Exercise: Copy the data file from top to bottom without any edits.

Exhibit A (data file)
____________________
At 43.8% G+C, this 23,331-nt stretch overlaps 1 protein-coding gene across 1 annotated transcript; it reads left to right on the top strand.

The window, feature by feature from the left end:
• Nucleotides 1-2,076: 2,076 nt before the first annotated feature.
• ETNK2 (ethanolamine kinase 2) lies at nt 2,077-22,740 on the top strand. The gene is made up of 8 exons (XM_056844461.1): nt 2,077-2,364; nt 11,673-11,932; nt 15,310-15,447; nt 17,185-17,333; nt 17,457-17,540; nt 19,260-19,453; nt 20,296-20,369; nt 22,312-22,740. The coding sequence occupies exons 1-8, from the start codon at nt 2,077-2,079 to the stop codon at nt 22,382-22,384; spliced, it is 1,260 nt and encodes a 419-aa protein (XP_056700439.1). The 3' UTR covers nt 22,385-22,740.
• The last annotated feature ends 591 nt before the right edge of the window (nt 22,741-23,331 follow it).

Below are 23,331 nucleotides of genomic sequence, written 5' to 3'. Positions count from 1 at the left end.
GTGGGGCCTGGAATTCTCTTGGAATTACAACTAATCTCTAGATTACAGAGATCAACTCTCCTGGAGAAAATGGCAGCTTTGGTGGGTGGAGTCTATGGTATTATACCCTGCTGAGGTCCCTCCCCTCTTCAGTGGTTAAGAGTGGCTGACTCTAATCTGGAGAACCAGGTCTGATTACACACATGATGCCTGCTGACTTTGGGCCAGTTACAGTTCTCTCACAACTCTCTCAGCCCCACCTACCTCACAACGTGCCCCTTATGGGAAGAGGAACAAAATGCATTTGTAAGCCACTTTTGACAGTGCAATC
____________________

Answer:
At 43.8% G+C, this 23,331-nt stretch overlaps 1 protein-coding gene across 1 annotated transcript; it reads left to right on the top strand.

The window, feature by feature from the left end:
• Nucleotides 1-2,076: 2,076 nt before the first annotated feature.
• ETNK2 (ethanolamine kinase 2) lies at nt 2,077-22,740 on the top strand. The gene is made up of 8 exons (XM_056844461.1): nt 2,077-2,364; nt 11,673-11,932; nt 15,310-15,447; nt 17,185-17,333; nt 17,457-17,540; nt 19,260-19,453; nt 20,296-20,369; nt 22,312-22,740. The coding sequence occupies exons 1-8, from the start codon at nt 2,077-2,079 to the stop codon at nt 22,382-22,384; spliced, it is 1,260 nt and encodes a 419-aa protein (XP_056700439.1). The 3' UTR covers nt 22,385-22,740.
• The last annotated feature ends 591 nt before the right edge of the window (nt 22,741-23,331 follow it).

Below are 23,331 nucleotides of genomic sequence, written 5' to 3'. Positions count from 1 at the left end.
GTGGGGCCTGGAATTCTCTTGGAATTACAACTAATCTCTAGATTACAGAGATCAACTCTCCTGGAGAAAATGGCAGCTTTGGTGGGTGGAGTCTATGGTATTATACCCTGCTGAGGTCCCTCCCCTCTTCAGTGGTTAAGAGTGGCTGACTCTAATCTGGAGAACCAGGTCTGATTACACACATGATGCCTGCTGACTTTGGGCCAGTTACAGTTCTCTCACAACTCTCTCAGCCCCACCTACCTCACAACGTGCCCCTTATGGGAAGAGGAACAAAATGCATTTGTAAGCCACTTTTGACAGTGCAATC